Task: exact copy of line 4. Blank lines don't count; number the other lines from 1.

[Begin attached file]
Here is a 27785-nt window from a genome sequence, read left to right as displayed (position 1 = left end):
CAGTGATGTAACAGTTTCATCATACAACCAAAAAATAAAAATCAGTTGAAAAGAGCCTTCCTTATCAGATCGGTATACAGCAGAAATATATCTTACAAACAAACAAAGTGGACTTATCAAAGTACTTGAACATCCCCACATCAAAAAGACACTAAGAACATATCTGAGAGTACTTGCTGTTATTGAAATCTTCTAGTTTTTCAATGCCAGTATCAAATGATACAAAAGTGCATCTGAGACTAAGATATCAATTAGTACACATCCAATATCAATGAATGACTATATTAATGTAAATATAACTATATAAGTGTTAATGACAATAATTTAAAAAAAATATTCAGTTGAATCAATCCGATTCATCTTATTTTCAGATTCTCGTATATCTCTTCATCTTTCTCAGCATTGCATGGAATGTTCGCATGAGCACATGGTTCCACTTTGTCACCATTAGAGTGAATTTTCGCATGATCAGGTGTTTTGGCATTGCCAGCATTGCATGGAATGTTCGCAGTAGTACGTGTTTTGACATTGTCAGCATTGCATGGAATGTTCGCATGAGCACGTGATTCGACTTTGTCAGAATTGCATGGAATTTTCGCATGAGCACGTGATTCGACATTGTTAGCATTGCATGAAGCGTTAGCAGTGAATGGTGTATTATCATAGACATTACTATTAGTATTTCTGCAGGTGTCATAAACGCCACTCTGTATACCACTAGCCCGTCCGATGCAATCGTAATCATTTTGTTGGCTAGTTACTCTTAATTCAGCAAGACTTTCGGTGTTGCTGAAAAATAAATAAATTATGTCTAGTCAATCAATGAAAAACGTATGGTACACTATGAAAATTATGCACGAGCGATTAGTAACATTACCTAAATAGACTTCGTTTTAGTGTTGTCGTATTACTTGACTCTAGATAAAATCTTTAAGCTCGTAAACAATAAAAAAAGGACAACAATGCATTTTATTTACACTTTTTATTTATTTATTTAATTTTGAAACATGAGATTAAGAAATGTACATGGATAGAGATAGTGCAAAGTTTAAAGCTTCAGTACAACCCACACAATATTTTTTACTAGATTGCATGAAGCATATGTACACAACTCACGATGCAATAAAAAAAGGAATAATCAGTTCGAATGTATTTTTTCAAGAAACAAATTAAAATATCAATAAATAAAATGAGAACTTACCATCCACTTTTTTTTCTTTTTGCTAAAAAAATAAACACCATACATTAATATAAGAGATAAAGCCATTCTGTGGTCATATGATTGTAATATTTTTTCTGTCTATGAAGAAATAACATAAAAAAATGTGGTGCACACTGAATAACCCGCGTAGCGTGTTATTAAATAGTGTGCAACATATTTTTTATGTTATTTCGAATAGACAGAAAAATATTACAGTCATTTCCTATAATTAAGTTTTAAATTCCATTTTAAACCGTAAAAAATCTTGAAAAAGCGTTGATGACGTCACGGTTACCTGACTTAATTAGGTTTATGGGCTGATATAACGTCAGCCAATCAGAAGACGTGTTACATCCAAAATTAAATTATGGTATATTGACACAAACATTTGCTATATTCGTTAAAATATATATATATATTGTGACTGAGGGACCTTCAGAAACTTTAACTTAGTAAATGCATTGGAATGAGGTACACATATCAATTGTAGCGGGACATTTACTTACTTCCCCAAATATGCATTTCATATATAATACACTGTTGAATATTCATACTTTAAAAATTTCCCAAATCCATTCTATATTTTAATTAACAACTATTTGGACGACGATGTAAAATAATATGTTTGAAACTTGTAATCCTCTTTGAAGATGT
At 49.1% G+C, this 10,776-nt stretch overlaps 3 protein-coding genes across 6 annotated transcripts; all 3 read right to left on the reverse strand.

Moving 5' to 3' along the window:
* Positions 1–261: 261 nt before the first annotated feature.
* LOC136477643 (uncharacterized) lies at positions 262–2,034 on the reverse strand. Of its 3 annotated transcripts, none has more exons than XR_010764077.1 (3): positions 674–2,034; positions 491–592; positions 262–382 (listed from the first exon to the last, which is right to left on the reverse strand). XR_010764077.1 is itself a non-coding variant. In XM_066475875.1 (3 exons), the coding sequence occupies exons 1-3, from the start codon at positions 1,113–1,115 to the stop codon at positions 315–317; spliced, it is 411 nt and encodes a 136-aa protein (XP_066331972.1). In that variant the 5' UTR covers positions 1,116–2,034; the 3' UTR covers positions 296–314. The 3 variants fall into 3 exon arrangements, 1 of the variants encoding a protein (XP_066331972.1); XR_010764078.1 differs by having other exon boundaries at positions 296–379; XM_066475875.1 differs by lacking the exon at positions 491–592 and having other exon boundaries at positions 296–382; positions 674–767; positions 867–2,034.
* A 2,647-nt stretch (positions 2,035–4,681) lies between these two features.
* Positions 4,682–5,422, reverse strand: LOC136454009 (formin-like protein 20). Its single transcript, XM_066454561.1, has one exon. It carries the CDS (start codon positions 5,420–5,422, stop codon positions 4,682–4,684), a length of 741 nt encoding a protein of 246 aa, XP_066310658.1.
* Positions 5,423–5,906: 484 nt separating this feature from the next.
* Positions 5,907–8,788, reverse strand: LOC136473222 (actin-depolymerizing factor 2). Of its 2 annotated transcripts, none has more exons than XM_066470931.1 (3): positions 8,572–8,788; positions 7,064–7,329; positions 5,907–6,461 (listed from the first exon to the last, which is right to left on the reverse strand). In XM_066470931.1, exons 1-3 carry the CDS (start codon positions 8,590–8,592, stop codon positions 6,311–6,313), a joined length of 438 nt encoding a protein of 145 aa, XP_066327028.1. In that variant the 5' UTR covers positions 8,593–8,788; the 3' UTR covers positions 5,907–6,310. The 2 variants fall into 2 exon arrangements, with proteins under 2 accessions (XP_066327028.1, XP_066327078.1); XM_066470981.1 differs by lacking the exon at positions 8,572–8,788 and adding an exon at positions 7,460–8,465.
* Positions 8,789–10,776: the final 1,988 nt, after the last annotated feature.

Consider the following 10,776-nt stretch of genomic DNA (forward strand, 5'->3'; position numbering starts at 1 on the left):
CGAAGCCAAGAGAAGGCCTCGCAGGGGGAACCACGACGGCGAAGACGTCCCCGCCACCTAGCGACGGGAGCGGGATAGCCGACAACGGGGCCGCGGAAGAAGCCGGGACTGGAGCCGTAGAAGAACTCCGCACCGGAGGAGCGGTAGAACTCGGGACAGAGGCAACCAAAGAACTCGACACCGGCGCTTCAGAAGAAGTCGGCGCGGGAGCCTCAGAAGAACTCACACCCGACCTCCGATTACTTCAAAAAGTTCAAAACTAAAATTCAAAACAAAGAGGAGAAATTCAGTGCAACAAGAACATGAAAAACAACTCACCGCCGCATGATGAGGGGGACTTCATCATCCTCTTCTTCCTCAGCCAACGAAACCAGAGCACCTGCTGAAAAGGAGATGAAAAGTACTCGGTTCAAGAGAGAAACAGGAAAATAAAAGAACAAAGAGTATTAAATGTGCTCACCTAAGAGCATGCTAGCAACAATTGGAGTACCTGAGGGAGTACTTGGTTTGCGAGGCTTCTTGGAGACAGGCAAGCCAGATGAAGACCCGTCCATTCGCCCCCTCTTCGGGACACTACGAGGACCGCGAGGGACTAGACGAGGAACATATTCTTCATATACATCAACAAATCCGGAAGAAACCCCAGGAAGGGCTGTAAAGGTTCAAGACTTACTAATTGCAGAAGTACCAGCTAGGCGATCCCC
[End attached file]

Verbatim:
Moving 5' to 3' along the window: